Daimler AG, the maker of Mercedes-Benz cars, responded to continued pressure from the Trump administration on auto makers, saying Tuesday it is increasing the amount of parts it uses from American-based supplier factories.
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The announcement comes shortly after reports emerged of President Donald Trump highlighting the German car maker's role in a $15.4 billion automotive trade deficit with Germany. Daimler, BMW AG and Volkswagen AG import cars to the U.S. from several markets, including Germany and Mexico, but also build models in several southern states.
Mercedes makes certain models in Alabama and told its parts makers in a recent meeting that it "sees value" in using more suppliers with locations in the state as it continues to invest in its Tuscaloosa factory. That plant produces the GLE and GLS SUVs, along with the C-Class sedan, for the North American market.
Mr. Trump has highlighted the auto industry in his broader "America First" push during the 2016 presidential campaign and since taking office, criticizing both domestic and foreign car companies for building vehicles in Mexico and other markets and then selling them in the U.S. He has on several occasions proposed a border tax, prompting many auto makers to ramp up commitments to U.S. jobs and investment, and even change course on Mexican production. Ford Motor Co. shelved plans for a new factory south of the U.S. border.
Mr. Trump called out Toyota Motor Corp. twice earlier this year for plans to build a $1 billion plant in Guanajuato, Mexico. Soon after, the Japanese auto maker announced it would invest $1.3 billion in its Camry sedan plant in Kentucky and consider adding more U.S. capacity.
The Trump administration earlier in May also sent a notification to Congress saying it plans to begin negotiations as soon as August on the North American Free Trade Agreement, a 23-year-old pact that is important to the auto industry.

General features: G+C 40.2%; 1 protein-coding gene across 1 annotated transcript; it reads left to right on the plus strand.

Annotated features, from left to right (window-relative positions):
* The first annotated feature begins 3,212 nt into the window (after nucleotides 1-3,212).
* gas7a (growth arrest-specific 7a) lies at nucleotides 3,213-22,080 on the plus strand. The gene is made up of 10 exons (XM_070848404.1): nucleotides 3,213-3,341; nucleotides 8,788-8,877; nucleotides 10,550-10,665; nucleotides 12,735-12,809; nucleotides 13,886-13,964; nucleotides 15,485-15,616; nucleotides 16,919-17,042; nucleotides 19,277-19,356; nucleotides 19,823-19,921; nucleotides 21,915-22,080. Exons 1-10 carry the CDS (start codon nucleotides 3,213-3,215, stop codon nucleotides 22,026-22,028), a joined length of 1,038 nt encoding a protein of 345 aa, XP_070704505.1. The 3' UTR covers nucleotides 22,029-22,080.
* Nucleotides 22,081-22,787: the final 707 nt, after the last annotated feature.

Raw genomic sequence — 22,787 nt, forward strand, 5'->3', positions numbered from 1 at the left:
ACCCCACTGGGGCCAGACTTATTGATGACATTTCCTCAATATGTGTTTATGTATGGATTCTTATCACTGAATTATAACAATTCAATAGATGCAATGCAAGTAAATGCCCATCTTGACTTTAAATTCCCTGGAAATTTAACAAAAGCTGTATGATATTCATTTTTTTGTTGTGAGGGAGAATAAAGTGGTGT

Mercedes uses a relatively high percentage of suppliers with U.S. locations among the foreign auto makers operating in the country. For example, the 2017 GLS-Class sport-utility vehicle built in Alabama consists of 60% parts made in the U.S. or Canada, according to the National Highway Traffic Safety Administration. The 2017 Ford Focus, by comparison, is made up of 40% U.S. or Canadian parts and General Motors Co.'s Chevrolet Silverado contains 38% U.S. or Canadian parts.
Mercedes C-Class sedan, also built in Alabama, uses among the highest concentration of parts supplied by U.S. or Canadian components makers at 80%, according to NHTSA. Daimler said it uses nearly 200 U.S.-based suppliers at its Tuscaloosa facility.
Mercedes is in the midst of a $1.3 billion expansion at the plant, which includes a new body shop and modifications to its SUV assembly shop. The auto maker has invested $4.5 billion in the plant since it opened in 1995. Last year, the plant produced more than 300,000 vehicles.
Mercedes sold its most vehicles ever in the U.S. last year -- 380,752 vehicles -- making it the best-selling luxury brand in the U.S.
Write to Adrienne Roberts at Adrienne.Roberts@wsj.com
(END) Dow Jones Newswires
May 30, 2017 12:41 ET (16:41 GMT)